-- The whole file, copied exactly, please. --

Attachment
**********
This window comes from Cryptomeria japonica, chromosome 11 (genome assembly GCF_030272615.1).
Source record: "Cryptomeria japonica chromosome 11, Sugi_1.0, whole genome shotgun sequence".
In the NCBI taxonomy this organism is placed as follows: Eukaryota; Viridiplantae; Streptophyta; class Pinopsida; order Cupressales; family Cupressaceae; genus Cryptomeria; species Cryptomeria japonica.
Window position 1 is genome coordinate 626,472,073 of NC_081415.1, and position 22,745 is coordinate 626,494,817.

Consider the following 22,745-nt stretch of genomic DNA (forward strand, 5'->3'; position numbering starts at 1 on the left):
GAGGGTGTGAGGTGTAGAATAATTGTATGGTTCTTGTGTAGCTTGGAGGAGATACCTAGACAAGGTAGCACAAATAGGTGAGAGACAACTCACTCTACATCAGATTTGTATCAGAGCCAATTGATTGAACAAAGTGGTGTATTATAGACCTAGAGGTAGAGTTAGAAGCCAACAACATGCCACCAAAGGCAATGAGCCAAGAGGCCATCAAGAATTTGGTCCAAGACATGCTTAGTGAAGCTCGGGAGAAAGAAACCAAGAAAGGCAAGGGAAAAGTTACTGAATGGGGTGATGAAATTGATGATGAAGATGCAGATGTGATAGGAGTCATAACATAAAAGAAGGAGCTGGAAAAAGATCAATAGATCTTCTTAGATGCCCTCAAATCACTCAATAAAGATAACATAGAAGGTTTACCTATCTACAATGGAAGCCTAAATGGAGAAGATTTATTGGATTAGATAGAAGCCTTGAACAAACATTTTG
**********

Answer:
This window comes from Cryptomeria japonica, chromosome 11 (genome assembly GCF_030272615.1).
Source record: "Cryptomeria japonica chromosome 11, Sugi_1.0, whole genome shotgun sequence".
In the NCBI taxonomy this organism is placed as follows: Eukaryota; Viridiplantae; Streptophyta; class Pinopsida; order Cupressales; family Cupressaceae; genus Cryptomeria; species Cryptomeria japonica.
Window position 1 is genome coordinate 626,472,073 of NC_081415.1, and position 22,745 is coordinate 626,494,817.

Consider the following 22,745-nt stretch of genomic DNA (forward strand, 5'->3'; position numbering starts at 1 on the left):
GAGGGTGTGAGGTGTAGAATAATTGTATGGTTCTTGTGTAGCTTGGAGGAGATACCTAGACAAGGTAGCACAAATAGGTGAGAGACAACTCACTCTACATCAGATTTGTATCAGAGCCAATTGATTGAACAAAGTGGTGTATTATAGACCTAGAGGTAGAGTTAGAAGCCAACAACATGCCACCAAAGGCAATGAGCCAAGAGGCCATCAAGAATTTGGTCCAAGACATGCTTAGTGAAGCTCGGGAGAAAGAAACCAAGAAAGGCAAGGGAAAAGTTACTGAATGGGGTGATGAAATTGATGATGAAGATGCAGATGTGATAGGAGTCATAACATAAAAGAAGGAGCTGGAAAAAGATCAATAGATCTTCTTAGATGCCCTCAAATCACTCAATAAAGATAACATAGAAGGTTTACCTATCTACAATGGAAGCCTAAATGGAGAAGATTTATTGGATTAGATAGAAGCCTTGAACAAACATTTTG